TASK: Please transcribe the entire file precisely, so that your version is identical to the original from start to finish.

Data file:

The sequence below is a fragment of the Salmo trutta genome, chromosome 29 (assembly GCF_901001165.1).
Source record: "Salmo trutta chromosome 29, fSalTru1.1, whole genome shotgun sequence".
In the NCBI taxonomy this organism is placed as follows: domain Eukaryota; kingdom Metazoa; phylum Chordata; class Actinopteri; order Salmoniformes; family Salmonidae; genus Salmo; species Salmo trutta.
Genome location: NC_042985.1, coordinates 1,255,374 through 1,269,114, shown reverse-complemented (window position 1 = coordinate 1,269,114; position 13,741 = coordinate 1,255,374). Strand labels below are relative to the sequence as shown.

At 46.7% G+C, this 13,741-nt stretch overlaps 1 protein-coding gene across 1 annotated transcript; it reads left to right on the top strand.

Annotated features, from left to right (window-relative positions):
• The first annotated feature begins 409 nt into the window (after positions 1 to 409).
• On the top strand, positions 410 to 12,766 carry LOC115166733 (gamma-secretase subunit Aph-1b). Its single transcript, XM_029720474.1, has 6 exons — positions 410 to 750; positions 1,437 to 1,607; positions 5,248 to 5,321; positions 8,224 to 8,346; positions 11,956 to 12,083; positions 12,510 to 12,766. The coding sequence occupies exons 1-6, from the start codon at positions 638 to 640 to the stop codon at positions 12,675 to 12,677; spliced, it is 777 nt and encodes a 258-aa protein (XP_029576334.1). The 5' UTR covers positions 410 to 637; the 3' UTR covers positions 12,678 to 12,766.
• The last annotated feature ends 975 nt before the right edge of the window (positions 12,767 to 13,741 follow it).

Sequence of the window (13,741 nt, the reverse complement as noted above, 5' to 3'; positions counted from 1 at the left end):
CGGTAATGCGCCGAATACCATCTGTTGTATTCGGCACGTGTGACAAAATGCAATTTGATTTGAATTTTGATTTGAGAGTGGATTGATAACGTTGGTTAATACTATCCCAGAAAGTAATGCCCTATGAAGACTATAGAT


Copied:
The sequence below is a fragment of the Salmo trutta genome, chromosome 29 (assembly GCF_901001165.1).
Source record: "Salmo trutta chromosome 29, fSalTru1.1, whole genome shotgun sequence".
In the NCBI taxonomy this organism is placed as follows: domain Eukaryota; kingdom Metazoa; phylum Chordata; class Actinopteri; order Salmoniformes; family Salmonidae; genus Salmo; species Salmo trutta.
Genome location: NC_042985.1, coordinates 1,255,374 through 1,269,114, shown reverse-complemented (window position 1 = coordinate 1,269,114; position 13,741 = coordinate 1,255,374). Strand labels below are relative to the sequence as shown.

At 46.7% G+C, this 13,741-nt stretch overlaps 1 protein-coding gene across 1 annotated transcript; it reads left to right on the top strand.

Annotated features, from left to right (window-relative positions):
• The first annotated feature begins 409 nt into the window (after positions 1 to 409).
• On the top strand, positions 410 to 12,766 carry LOC115166733 (gamma-secretase subunit Aph-1b). Its single transcript, XM_029720474.1, has 6 exons — positions 410 to 750; positions 1,437 to 1,607; positions 5,248 to 5,321; positions 8,224 to 8,346; positions 11,956 to 12,083; positions 12,510 to 12,766. The coding sequence occupies exons 1-6, from the start codon at positions 638 to 640 to the stop codon at positions 12,675 to 12,677; spliced, it is 777 nt and encodes a 258-aa protein (XP_029576334.1). The 5' UTR covers positions 410 to 637; the 3' UTR covers positions 12,678 to 12,766.
• The last annotated feature ends 975 nt before the right edge of the window (positions 12,767 to 13,741 follow it).

Sequence of the window (13,741 nt, the reverse complement as noted above, 5' to 3'; positions counted from 1 at the left end):
CGGTAATGCGCCGAATACCATCTGTTGTATTCGGCACGTGTGACAAAATGCAATTTGATTTGAATTTTGATTTGAGAGTGGATTGATAACGTTGGTTAATACTATCCCAGAAAGTAATGCCCTATGAAGACTATAGAT